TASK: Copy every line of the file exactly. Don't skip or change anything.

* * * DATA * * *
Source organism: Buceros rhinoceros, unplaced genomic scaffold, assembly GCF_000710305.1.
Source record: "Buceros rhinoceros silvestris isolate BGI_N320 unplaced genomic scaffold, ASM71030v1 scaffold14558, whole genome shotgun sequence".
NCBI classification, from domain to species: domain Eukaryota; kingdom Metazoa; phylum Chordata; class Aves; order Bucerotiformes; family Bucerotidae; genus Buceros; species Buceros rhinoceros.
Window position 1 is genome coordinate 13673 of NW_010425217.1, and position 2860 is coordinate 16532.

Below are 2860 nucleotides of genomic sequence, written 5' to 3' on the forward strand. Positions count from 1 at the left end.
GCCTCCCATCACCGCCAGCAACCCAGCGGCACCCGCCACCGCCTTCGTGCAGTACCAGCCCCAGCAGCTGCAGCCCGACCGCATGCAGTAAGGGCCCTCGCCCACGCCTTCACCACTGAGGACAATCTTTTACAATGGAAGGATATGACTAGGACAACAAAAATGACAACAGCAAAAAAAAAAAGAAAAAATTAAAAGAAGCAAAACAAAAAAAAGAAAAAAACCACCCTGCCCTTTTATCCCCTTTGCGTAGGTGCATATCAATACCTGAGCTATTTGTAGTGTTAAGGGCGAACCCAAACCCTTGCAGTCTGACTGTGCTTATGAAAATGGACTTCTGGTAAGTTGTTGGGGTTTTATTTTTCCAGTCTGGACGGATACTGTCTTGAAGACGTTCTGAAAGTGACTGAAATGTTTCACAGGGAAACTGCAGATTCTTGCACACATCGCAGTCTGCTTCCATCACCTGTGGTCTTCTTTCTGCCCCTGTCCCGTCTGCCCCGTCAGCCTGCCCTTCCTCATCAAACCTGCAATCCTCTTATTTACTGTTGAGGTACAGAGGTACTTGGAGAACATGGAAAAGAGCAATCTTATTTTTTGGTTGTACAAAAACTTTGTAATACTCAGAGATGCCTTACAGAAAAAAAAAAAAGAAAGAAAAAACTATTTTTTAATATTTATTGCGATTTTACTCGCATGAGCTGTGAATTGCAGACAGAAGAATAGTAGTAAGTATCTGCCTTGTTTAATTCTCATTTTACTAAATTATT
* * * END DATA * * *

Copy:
Source organism: Buceros rhinoceros, unplaced genomic scaffold, assembly GCF_000710305.1.
Source record: "Buceros rhinoceros silvestris isolate BGI_N320 unplaced genomic scaffold, ASM71030v1 scaffold14558, whole genome shotgun sequence".
NCBI classification, from domain to species: domain Eukaryota; kingdom Metazoa; phylum Chordata; class Aves; order Bucerotiformes; family Bucerotidae; genus Buceros; species Buceros rhinoceros.
Window position 1 is genome coordinate 13673 of NW_010425217.1, and position 2860 is coordinate 16532.

Below are 2860 nucleotides of genomic sequence, written 5' to 3' on the forward strand. Positions count from 1 at the left end.
GCCTCCCATCACCGCCAGCAACCCAGCGGCACCCGCCACCGCCTTCGTGCAGTACCAGCCCCAGCAGCTGCAGCCCGACCGCATGCAGTAAGGGCCCTCGCCCACGCCTTCACCACTGAGGACAATCTTTTACAATGGAAGGATATGACTAGGACAACAAAAATGACAACAGCAAAAAAAAAAAGAAAAAATTAAAAGAAGCAAAACAAAAAAAAGAAAAAAACCACCCTGCCCTTTTATCCCCTTTGCGTAGGTGCATATCAATACCTGAGCTATTTGTAGTGTTAAGGGCGAACCCAAACCCTTGCAGTCTGACTGTGCTTATGAAAATGGACTTCTGGTAAGTTGTTGGGGTTTTATTTTTCCAGTCTGGACGGATACTGTCTTGAAGACGTTCTGAAAGTGACTGAAATGTTTCACAGGGAAACTGCAGATTCTTGCACACATCGCAGTCTGCTTCCATCACCTGTGGTCTTCTTTCTGCCCCTGTCCCGTCTGCCCCGTCAGCCTGCCCTTCCTCATCAAACCTGCAATCCTCTTATTTACTGTTGAGGTACAGAGGTACTTGGAGAACATGGAAAAGAGCAATCTTATTTTTTGGTTGTACAAAAACTTTGTAATACTCAGAGATGCCTTACAGAAAAAAAAAAAAGAAAGAAAAAACTATTTTTTAATATTTATTGCGATTTTACTCGCATGAGCTGTGAATTGCAGACAGAAGAATAGTAGTAAGTATCTGCCTTGTTTAATTCTCATTTTACTAAATTATT